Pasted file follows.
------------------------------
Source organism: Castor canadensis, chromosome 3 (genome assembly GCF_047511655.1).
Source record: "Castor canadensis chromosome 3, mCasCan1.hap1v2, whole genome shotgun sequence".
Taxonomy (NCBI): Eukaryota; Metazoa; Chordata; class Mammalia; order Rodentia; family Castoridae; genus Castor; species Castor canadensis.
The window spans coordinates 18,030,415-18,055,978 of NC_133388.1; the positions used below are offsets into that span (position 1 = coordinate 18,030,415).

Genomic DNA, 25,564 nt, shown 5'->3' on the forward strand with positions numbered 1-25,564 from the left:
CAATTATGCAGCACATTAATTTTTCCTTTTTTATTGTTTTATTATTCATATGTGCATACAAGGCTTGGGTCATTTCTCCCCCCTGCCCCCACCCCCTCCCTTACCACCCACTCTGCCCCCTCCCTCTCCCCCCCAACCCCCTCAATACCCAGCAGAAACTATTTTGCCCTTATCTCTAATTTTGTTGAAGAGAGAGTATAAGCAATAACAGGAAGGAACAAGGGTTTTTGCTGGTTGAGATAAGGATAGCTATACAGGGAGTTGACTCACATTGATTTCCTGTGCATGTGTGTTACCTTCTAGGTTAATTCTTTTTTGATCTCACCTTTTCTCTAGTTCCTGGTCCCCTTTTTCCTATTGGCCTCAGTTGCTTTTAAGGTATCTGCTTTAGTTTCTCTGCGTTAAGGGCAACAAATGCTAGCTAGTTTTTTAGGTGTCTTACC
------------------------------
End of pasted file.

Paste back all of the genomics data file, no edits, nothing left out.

Source organism: Castor canadensis, chromosome 3 (genome assembly GCF_047511655.1).
Source record: "Castor canadensis chromosome 3, mCasCan1.hap1v2, whole genome shotgun sequence".
Taxonomy (NCBI): Eukaryota; Metazoa; Chordata; class Mammalia; order Rodentia; family Castoridae; genus Castor; species Castor canadensis.
The window spans coordinates 18,030,415-18,055,978 of NC_133388.1; the positions used below are offsets into that span (position 1 = coordinate 18,030,415).

Genomic DNA, 25,564 nt, shown 5'->3' on the forward strand with positions numbered 1-25,564 from the left:
CAATTATGCAGCACATTAATTTTTCCTTTTTTATTGTTTTATTATTCATATGTGCATACAAGGCTTGGGTCATTTCTCCCCCCTGCCCCCACCCCCTCCCTTACCACCCACTCTGCCCCCTCCCTCTCCCCCCCAACCCCCTCAATACCCAGCAGAAACTATTTTGCCCTTATCTCTAATTTTGTTGAAGAGAGAGTATAAGCAATAACAGGAAGGAACAAGGGTTTTTGCTGGTTGAGATAAGGATAGCTATACAGGGAGTTGACTCACATTGATTTCCTGTGCATGTGTGTTACCTTCTAGGTTAATTCTTTTTTGATCTCACCTTTTCTCTAGTTCCTGGTCCCCTTTTTCCTATTGGCCTCAGTTGCTTTTAAGGTATCTGCTTTAGTTTCTCTGCGTTAAGGGCAACAAATGCTAGCTAGTTTTTTAGGTGTCTTACC